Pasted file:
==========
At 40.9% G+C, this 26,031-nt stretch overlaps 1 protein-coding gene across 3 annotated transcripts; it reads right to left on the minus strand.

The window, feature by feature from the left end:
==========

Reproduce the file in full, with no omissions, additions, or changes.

At 40.9% G+C, this 26,031-nt stretch overlaps 1 protein-coding gene across 3 annotated transcripts; it reads right to left on the minus strand.

The window, feature by feature from the left end: